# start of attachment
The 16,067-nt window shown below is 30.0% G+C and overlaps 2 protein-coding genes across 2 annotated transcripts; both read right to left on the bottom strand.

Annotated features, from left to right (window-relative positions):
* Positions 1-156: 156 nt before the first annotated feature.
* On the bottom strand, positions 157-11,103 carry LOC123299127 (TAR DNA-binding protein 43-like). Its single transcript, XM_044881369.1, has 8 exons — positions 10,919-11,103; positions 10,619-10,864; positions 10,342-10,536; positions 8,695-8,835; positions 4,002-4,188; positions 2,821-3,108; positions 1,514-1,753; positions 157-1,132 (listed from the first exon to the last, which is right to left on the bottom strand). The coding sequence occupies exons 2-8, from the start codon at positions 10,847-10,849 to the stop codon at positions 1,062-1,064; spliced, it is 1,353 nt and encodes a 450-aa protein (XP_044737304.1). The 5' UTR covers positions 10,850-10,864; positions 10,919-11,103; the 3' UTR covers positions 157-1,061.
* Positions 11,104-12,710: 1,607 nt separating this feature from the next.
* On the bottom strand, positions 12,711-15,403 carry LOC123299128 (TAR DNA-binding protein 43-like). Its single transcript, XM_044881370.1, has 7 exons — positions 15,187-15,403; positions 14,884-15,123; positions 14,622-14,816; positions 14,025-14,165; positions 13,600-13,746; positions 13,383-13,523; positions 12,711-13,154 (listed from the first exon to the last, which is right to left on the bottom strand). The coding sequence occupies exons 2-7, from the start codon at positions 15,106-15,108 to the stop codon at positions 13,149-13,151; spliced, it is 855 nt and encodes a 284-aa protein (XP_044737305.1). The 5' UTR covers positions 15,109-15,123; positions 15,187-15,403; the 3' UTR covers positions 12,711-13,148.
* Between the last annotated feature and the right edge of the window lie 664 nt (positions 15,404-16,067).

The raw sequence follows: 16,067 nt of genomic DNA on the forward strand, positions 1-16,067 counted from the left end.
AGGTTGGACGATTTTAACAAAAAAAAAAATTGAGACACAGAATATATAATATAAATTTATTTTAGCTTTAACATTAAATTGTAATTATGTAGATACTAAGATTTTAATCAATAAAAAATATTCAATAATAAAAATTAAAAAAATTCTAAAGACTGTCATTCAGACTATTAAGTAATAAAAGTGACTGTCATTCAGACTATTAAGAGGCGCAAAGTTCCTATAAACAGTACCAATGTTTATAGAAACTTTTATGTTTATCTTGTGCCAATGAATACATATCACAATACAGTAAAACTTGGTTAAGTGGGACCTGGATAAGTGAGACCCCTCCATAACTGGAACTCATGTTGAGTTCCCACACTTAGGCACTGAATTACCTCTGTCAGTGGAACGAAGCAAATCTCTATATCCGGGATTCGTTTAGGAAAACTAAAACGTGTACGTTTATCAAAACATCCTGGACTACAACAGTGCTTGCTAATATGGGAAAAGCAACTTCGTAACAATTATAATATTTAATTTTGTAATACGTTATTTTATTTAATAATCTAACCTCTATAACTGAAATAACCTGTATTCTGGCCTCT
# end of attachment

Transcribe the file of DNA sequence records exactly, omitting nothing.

The 16,067-nt window shown below is 30.0% G+C and overlaps 2 protein-coding genes across 2 annotated transcripts; both read right to left on the bottom strand.

Annotated features, from left to right (window-relative positions):
* Positions 1-156: 156 nt before the first annotated feature.
* On the bottom strand, positions 157-11,103 carry LOC123299127 (TAR DNA-binding protein 43-like). Its single transcript, XM_044881369.1, has 8 exons — positions 10,919-11,103; positions 10,619-10,864; positions 10,342-10,536; positions 8,695-8,835; positions 4,002-4,188; positions 2,821-3,108; positions 1,514-1,753; positions 157-1,132 (listed from the first exon to the last, which is right to left on the bottom strand). The coding sequence occupies exons 2-8, from the start codon at positions 10,847-10,849 to the stop codon at positions 1,062-1,064; spliced, it is 1,353 nt and encodes a 450-aa protein (XP_044737304.1). The 5' UTR covers positions 10,850-10,864; positions 10,919-11,103; the 3' UTR covers positions 157-1,061.
* Positions 11,104-12,710: 1,607 nt separating this feature from the next.
* On the bottom strand, positions 12,711-15,403 carry LOC123299128 (TAR DNA-binding protein 43-like). Its single transcript, XM_044881370.1, has 7 exons — positions 15,187-15,403; positions 14,884-15,123; positions 14,622-14,816; positions 14,025-14,165; positions 13,600-13,746; positions 13,383-13,523; positions 12,711-13,154 (listed from the first exon to the last, which is right to left on the bottom strand). The coding sequence occupies exons 2-7, from the start codon at positions 15,106-15,108 to the stop codon at positions 13,149-13,151; spliced, it is 855 nt and encodes a 284-aa protein (XP_044737305.1). The 5' UTR covers positions 15,109-15,123; positions 15,187-15,403; the 3' UTR covers positions 12,711-13,148.
* Between the last annotated feature and the right edge of the window lie 664 nt (positions 15,404-16,067).

The raw sequence follows: 16,067 nt of genomic DNA on the forward strand, positions 1-16,067 counted from the left end.
AGGTTGGACGATTTTAACAAAAAAAAAAATTGAGACACAGAATATATAATATAAATTTATTTTAGCTTTAACATTAAATTGTAATTATGTAGATACTAAGATTTTAATCAATAAAAAATATTCAATAATAAAAATTAAAAAAATTCTAAAGACTGTCATTCAGACTATTAAGTAATAAAAGTGACTGTCATTCAGACTATTAAGAGGCGCAAAGTTCCTATAAACAGTACCAATGTTTATAGAAACTTTTATGTTTATCTTGTGCCAATGAATACATATCACAATACAGTAAAACTTGGTTAAGTGGGACCTGGATAAGTGAGACCCCTCCATAACTGGAACTCATGTTGAGTTCCCACACTTAGGCACTGAATTACCTCTGTCAGTGGAACGAAGCAAATCTCTATATCCGGGATTCGTTTAGGAAAACTAAAACGTGTACGTTTATCAAAACATCCTGGACTACAACAGTGCTTGCTAATATGGGAAAAGCAACTTCGTAACAATTATAATATTTAATTTTGTAATACGTTATTTTATTTAATAATCTAACCTCTATAACTGAAATAACCTGTATTCTGGCCTCT